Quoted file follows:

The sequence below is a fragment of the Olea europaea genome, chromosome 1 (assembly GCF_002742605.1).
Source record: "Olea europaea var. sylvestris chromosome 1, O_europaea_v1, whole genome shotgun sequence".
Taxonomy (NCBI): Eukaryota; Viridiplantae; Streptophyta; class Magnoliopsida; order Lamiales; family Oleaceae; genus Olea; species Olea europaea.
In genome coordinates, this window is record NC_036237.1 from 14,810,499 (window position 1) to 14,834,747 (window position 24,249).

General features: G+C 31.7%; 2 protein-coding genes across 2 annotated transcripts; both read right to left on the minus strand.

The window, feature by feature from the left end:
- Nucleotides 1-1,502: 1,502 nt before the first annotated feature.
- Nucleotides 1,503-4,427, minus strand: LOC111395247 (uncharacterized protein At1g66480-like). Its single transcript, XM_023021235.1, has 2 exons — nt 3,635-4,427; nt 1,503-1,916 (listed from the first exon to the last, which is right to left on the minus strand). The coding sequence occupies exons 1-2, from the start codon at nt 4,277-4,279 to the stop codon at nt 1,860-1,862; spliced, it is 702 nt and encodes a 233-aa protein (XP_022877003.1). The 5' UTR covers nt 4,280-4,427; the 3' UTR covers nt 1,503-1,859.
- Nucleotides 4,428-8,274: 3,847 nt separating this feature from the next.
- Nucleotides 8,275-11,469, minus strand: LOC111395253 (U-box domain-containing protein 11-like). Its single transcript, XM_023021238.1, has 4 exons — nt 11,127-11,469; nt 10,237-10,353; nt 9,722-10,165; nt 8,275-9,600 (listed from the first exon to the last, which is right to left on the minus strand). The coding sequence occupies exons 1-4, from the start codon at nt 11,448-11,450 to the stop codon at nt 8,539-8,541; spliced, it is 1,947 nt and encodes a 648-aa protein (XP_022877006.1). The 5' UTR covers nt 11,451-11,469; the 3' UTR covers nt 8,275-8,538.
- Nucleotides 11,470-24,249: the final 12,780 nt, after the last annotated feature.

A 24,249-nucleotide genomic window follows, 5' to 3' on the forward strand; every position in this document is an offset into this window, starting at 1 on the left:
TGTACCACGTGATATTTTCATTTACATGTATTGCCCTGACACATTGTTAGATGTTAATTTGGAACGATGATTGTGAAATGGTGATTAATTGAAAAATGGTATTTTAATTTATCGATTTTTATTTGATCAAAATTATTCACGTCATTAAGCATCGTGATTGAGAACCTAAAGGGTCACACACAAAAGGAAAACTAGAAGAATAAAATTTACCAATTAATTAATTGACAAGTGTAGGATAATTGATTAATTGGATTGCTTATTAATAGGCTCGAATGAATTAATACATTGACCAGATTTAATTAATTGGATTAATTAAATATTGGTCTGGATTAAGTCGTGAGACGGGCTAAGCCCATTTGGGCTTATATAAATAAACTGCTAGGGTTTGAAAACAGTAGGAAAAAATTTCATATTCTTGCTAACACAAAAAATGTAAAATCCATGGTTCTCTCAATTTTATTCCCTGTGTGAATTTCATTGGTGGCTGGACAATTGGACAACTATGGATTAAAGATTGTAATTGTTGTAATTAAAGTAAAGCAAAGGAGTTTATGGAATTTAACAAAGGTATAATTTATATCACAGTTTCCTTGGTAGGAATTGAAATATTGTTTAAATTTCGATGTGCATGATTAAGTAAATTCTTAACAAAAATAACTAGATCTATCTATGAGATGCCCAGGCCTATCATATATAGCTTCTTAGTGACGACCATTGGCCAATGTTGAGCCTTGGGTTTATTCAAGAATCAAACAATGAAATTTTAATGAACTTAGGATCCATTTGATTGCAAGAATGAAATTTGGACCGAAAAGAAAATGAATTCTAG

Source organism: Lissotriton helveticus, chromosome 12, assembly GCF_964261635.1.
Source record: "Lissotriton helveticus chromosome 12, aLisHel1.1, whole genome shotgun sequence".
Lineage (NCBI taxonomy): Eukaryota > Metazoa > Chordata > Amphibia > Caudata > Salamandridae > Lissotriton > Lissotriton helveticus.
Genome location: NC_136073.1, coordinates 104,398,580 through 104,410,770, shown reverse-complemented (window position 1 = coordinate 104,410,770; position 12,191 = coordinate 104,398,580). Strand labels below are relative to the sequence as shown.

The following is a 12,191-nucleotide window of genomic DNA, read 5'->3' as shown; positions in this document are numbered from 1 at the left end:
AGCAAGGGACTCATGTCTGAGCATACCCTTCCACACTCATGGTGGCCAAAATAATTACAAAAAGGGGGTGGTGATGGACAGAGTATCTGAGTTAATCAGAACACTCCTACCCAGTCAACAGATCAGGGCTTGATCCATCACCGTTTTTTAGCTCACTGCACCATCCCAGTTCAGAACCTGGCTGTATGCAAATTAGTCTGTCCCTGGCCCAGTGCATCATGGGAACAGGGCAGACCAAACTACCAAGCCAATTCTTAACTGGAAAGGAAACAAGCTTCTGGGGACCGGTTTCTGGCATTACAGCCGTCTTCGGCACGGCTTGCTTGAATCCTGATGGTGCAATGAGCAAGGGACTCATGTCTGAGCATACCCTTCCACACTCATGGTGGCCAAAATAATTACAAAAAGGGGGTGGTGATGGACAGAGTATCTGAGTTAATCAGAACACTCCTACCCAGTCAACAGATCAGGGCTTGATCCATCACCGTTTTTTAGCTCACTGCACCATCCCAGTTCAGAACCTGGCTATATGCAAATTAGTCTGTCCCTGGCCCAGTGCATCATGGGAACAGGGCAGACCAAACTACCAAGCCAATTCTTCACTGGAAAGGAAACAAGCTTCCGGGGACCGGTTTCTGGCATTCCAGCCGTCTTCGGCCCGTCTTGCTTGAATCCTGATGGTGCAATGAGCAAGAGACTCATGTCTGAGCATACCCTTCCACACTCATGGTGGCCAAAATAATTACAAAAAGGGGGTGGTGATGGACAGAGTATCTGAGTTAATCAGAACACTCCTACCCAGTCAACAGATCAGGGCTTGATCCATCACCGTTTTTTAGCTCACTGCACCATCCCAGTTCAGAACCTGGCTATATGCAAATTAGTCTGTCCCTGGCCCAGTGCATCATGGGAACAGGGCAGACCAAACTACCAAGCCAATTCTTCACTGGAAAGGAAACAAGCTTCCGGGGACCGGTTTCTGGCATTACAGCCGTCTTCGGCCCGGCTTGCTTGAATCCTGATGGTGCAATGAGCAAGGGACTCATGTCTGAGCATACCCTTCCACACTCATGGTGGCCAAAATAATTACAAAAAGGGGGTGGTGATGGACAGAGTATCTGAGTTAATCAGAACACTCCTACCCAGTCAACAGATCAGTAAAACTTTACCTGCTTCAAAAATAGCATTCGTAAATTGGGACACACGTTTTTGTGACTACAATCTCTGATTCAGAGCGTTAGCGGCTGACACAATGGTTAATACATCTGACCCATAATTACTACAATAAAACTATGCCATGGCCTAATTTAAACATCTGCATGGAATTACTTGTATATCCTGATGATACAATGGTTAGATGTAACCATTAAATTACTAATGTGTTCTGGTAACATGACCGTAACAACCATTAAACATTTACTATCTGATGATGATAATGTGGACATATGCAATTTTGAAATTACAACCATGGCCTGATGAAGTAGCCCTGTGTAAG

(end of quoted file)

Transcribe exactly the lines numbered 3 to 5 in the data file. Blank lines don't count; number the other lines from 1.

Taxonomy (NCBI): Eukaryota; Viridiplantae; Streptophyta; class Magnoliopsida; order Lamiales; family Oleaceae; genus Olea; species Olea europaea.
In genome coordinates, this window is record NC_036237.1 from 14,810,499 (window position 1) to 14,834,747 (window position 24,249).

General features: G+C 31.7%; 2 protein-coding genes across 2 annotated transcripts; both read right to left on the minus strand.